The April releases directed by women were dominated by non-fiction, with eleven documentaries to six features and one anthology film. The Galapagos Affair: Satan Came to Eden, from married filmmakers Dayna Goldfine and Daniel Geller, was the most successful doc and highest-grossing film of the month. The San Francisco-based Goldfine and Geller, who previously made Ballets Russes (2005) and Something Ventured (2011), discovered an intriguing unsolved mystery during a trip to the Galapagos Islands, involving several groups of Utopians who left Germany and Austria just before World War II. Within two years, four of the original settlers on Floreana Island were missing or dead. This Zeitgeist Films release grossed $122,795 from 14 theaters, with a larger rollout in May and June.
Jennifer Baichwal's 2006 documentary Manufactured Landscapes introduced Edward Burtynsky's hauntingly beautiful large-scale industrial photographs to a wider audience. The two Canadians collaborated again on Watermark, which focuses on his photographs documenting how different populations use their water resources. Entertainment One released the Baichwal/Burtynsky collaboration (both have a director credit) in 16 U.S. theaters, where it's made $71,349. Watermark takes a macro view of global interactions, while Manakamana is decidedly micro. Stephanie Spray and Pacho Velez met at Harvard's Sensory Ethnography Lab (SEL director Lucien Castaing-Taylor made the eerie Leviathan with Verena Paravel), and their collaboration blends anthropology with experimental filmmaking. Manakamana documents a series of cable-car journeys to the mountaintop temple of the Hindu goddess Bhagwati in Nepal. The Cinema Guild release has grossed $9,176 from one theater.
Hilla Medalia has explored the fraught relationship between Jews and Palestinians in her native Israel before, in To Die in Jerusalem (2007), about two teens killed in a suicide bombing. Dancing in Jaffa is a more hopeful portrait, following ballroom dancer Pierre Dulaine as he returns to his hometown to teach 150 Jewish and Palestinian 11-year-olds how to move gracefully together. The IFC Films release opened in 13 theaters, grossing $66,701. Hilla Medalia will be at the Cannes Film Festival later this month with a special presentation of The Go-Go Boys: The Inside Story of Cannon Films, about the larger-than-life producers Menahem Golan and Yorman Globus, Israeli cousins who redefined American genre films in the 1980s. Photographer-turned-filmmaker Diedre Schoo looks at a different form of dance in her debut documentary, Flex is Kings, directed with Michael Beach Nichols. The Brooklyn street dancing known as flex involves extreme positions that would make the most advanced yoga devotee pause, and encounters between performers are seen as battles where movement is the weapon of choice. The Brooklyn-based Baxter Brothers Film Releasing is handling the distribution, but has not posted earnings.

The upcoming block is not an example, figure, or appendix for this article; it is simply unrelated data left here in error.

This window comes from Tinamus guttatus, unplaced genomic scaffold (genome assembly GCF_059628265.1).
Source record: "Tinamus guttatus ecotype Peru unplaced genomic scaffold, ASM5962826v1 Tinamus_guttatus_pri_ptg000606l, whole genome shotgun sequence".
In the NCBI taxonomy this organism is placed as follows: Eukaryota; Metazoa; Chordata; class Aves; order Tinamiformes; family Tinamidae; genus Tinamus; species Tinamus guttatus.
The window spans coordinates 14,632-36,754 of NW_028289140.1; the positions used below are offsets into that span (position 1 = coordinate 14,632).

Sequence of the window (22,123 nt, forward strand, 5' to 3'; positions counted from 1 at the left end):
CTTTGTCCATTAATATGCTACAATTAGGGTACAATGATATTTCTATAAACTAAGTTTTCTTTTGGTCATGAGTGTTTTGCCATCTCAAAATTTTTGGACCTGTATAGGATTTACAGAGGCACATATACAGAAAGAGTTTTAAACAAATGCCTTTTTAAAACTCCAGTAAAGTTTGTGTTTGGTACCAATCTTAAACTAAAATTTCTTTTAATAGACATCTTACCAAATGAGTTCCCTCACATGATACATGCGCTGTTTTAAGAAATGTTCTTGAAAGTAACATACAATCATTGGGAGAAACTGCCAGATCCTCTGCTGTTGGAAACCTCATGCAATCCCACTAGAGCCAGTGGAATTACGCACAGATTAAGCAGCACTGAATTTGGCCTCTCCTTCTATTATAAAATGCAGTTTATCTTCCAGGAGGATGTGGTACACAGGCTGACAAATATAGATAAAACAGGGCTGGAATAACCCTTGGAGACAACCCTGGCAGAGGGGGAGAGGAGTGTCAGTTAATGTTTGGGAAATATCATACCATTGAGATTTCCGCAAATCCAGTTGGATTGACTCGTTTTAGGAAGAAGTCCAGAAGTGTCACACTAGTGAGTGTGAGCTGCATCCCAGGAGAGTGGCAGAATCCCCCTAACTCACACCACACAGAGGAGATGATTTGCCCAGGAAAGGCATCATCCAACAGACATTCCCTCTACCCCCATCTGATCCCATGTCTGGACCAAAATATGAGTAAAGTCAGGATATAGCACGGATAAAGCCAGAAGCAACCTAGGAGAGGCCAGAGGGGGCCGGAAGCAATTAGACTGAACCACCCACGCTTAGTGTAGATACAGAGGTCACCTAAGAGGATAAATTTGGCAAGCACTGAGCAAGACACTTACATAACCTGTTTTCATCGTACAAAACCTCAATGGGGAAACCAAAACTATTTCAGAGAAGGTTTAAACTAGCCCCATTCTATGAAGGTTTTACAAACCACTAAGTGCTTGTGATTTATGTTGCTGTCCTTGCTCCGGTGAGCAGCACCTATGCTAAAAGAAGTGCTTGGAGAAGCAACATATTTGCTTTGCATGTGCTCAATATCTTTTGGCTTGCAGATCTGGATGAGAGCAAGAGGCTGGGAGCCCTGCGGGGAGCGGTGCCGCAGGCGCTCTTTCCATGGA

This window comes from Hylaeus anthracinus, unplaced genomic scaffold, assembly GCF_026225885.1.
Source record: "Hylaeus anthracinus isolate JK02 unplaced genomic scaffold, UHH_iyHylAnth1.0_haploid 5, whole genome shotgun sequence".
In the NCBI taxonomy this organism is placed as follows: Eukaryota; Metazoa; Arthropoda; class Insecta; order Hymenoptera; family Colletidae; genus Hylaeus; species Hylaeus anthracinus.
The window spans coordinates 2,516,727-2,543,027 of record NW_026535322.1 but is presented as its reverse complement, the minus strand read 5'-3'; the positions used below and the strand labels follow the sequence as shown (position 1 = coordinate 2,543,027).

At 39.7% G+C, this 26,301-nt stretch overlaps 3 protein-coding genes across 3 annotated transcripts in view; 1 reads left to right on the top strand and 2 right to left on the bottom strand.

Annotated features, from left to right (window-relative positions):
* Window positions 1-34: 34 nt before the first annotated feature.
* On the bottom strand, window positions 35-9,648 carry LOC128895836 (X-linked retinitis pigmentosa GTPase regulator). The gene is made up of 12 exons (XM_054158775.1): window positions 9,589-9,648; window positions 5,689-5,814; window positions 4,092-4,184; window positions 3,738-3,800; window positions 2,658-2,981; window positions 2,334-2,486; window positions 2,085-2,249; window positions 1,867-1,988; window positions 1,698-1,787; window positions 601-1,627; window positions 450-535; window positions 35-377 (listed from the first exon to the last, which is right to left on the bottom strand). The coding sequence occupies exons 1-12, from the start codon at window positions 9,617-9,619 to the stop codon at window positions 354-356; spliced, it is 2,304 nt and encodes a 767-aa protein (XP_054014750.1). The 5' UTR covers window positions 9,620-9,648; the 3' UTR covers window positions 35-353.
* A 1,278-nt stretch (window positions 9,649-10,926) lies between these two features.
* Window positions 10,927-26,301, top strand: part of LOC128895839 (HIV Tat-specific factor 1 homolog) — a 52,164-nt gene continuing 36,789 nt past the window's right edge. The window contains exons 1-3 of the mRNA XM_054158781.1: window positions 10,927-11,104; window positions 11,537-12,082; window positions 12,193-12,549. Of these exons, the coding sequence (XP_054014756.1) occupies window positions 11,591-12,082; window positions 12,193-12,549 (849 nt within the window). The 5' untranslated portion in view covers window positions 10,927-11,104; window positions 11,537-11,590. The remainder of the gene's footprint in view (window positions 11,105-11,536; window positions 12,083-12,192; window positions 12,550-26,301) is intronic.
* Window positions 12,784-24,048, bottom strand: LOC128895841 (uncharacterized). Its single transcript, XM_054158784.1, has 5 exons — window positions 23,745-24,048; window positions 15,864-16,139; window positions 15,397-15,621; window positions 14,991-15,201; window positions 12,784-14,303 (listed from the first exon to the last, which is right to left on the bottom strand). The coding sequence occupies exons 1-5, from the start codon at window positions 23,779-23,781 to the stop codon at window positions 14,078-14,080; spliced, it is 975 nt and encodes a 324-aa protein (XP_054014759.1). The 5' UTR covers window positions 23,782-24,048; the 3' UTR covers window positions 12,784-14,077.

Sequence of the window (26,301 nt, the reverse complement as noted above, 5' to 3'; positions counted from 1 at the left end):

Two of this month's documentaries are available through Tugg, the online service that allows anyone to arrange a local screening of a film from their extensive library. Kathryn Bertine, who makes her filmmaking debut with Half the Road: The Passion, Pitfalls & Power of Women's Professional Cycling, knows her subject well. A professional racer and author (As Good as Gold), she was also one of the female athletes who petitioned the Amaury Sport Organization to once again include women's cycling in the Tour de France. (A women's race once ran alongside the men's competition, but that ended in 1989). This year, the women's 90-kilometer La Course will take place on July 27, ending on the Champs Elysee just prior to the last leg of the men's 3,200-kilometer race. Half the Road, distributed by First Run Features, began its theatrical run in New York, where it grossed $2,923 from two theaters. Sylvia Caminer worked primarily in television (where she won a directing Emmy) before making the feature documentaries An Affair of the Heart (about Rick Springfield) and Tanzania: A Journey Within (aka Kwanini). Caminer captures the life-altering trip of an American who accompanies her friend from the University of Miami back to his native Tanzania. Heretic Films released Tanzania: A Journey Within on April 25 to coincide with World Malaria Day, but no grosses for its theatrical run are available.